As my little highpointing hobby continues to progress I realized that at some point I may need some actual mountaineering skills so I decided to register myself into the 2 day REI beginner mountaineering & Mount Washington course over President’s Day Weekend. I figured not only would I learn some valuable skills but also if weather cooperates be able to knock Mt Washington off my list and have an even dozen highpoints under my belt.
Day 1 - Prep
Day 1 was gear evaluation; learning how to “walk” in double plastic boots; and practice with crampons and an ice ax which was all valuable info in a pretty setting as we summitted two peaks doing the Welch-Dickey Loop. Weather was beautiful but I realized I was in some trouble as far as not being in good enough shape; apparently walking through snow and ice is quite tiring.
Day 2 - The Beast
Day 2 My alarm went off at 4:30am and I packed my gear and put on an unnatural amount of layers. We went to Dunkin Donuts for breakfast and drove to mountain, which is some distance from Plymouth. While nervous about my personal conditioning there was no way I wasn’t going to give it a shot. Our course was the Ammonoosuc Ravine Trail on the west side of the mountain. The 1st 1.5 miles is nice easy hiking, very pretty, about 700 feet of elevation gain. Saw a section where an avalanche cleared away a good section of forest over a brook, which was surreal to see the power that can exist and easily crush anyone in its path. Apparently avalanches are extremely rare on this side of the mountain, which makes me feel better.
The next mile is very steep through the woods and you gain about 1500ft of elevation, many times I felt as though my legs could not take another step.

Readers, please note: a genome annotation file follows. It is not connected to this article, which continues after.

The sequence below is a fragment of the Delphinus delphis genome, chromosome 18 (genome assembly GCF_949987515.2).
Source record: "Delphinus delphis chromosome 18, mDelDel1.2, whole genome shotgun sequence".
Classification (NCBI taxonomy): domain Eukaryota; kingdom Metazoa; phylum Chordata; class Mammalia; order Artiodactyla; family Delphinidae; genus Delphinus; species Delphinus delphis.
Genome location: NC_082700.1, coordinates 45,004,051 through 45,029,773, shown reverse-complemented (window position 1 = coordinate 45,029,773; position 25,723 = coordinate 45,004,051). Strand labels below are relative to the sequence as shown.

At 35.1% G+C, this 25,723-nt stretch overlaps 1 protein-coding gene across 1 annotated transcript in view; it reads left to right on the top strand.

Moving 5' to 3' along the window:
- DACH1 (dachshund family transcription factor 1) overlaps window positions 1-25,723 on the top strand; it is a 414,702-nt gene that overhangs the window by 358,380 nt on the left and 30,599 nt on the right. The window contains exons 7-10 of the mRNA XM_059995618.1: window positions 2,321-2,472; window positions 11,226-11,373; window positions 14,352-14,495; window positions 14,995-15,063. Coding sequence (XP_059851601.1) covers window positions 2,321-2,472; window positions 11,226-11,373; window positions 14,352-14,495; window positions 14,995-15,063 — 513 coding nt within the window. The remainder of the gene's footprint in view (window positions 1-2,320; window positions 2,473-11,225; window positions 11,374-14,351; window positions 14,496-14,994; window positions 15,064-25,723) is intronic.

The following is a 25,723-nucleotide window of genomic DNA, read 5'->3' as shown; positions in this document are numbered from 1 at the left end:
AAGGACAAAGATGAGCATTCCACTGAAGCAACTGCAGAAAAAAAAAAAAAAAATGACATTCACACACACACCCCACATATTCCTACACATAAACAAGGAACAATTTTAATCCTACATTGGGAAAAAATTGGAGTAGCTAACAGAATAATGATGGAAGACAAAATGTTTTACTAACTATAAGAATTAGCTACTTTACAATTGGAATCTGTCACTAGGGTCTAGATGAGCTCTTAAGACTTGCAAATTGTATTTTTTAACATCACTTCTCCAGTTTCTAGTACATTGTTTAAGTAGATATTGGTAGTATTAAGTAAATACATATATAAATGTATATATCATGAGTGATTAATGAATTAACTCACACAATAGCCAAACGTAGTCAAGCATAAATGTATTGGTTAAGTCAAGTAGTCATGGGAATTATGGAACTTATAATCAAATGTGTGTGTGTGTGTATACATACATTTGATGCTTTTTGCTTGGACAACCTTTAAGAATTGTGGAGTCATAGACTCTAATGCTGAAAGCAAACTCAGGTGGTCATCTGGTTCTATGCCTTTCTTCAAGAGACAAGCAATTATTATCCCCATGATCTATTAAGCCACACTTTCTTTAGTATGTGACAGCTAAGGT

The guides were quite patient and helped push myself and the other struggling hikers along (note there were several endurance athletes in our group that made this whole day seem like a cake walk). After what seemed like an endless incline we finally made it to the Lakes of the Clouds Hut and ate some food and I tried to regain some strength. The next 1.5miles above the tree line to the summit was quite hard and cold.
Winds were gusting about 80mph and we were mostly navigating over sheets of ice so crampon footing was of utmost importance, there are plenty of boulders that you could potentially smash your head on.
From this point the observation towers are in site the entire time, which provides the motivation that the summit is within your reach, I found it helpful to continuously curse at the towers under my breath.
At several points the wind was at my back and literally pushed me up the summit cone, which was very helpful.
When we finally made it I collapsed onto the summit, luckily for the sake of my pictures I have no skin exposed and no one can see my utter exhaustion.
We took shelter from the winds and ate and drank some more and despite my bottle warmers my Gatorade was starting to freeze, but surprisingly very cold Cheez-its are extremely delicious.
We didn’t stay that long since the winds were supposed to pick up even more. I regained good energy and we started the trek back to the hut in absolutely crazy wind, which was quite an adventure, it was fun just to be walking downward. Eventually we made it back down to the steep section that I hated on the way up, but this time we glissaded down so it turned into fun ride and a nice 1500ft break for my feet.
The last 1.5miles again were pleasant although my boots were a bit too narrow which hurt and both my big toes are now bruised and completely purple, I am definitely losing those nails. I heard Mount Washington only gets like 40 sunny days a year and we were very fortunate to get one. This was one of the harder days of my life but I feel great about accomplishment and learned more than a few valuable lessons.
in 2008 winter following a group of hikers (now I think it's EMS school) hiked Mt. Washington in snow storm whiteout condition, you couldn't even see your own foot print... I was with a friend and just followed the group and made to the summit, the most exciting and dangerous adventure I have had so far.
The above title applies to both your mountain effort as well as the report itself. I just climbed this highpoint last summer and could entirely relate to the positions you mentioned in the report. I did Mt. Mansfield earlier this month in winter and am now tempted to try Mt. Washington in winter. Thanks.